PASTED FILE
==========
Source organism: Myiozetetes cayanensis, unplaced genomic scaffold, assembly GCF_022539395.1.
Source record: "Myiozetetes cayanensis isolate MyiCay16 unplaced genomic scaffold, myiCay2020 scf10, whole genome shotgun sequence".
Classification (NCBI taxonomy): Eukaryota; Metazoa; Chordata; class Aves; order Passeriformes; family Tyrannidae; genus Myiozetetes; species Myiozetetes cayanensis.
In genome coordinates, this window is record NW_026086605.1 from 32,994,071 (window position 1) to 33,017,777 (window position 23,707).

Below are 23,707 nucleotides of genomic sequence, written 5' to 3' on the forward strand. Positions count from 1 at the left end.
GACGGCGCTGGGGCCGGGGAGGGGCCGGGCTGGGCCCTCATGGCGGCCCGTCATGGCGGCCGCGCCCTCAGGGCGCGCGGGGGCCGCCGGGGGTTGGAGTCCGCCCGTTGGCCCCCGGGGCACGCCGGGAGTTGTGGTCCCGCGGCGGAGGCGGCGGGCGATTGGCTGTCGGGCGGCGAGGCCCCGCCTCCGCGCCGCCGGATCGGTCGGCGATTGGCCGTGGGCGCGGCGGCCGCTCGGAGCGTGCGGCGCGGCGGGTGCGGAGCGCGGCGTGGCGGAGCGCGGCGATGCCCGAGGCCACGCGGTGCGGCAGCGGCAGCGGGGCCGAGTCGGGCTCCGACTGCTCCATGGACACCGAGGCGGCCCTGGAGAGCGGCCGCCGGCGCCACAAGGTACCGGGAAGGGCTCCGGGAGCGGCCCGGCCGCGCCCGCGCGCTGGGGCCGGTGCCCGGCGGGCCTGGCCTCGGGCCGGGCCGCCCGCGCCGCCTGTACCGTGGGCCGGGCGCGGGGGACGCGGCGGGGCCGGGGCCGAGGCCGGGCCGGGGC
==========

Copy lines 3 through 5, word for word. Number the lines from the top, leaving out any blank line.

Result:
Classification (NCBI taxonomy): Eukaryota; Metazoa; Chordata; class Aves; order Passeriformes; family Tyrannidae; genus Myiozetetes; species Myiozetetes cayanensis.
In genome coordinates, this window is record NW_026086605.1 from 32,994,071 (window position 1) to 33,017,777 (window position 23,707).

Below are 23,707 nucleotides of genomic sequence, written 5' to 3' on the forward strand. Positions count from 1 at the left end.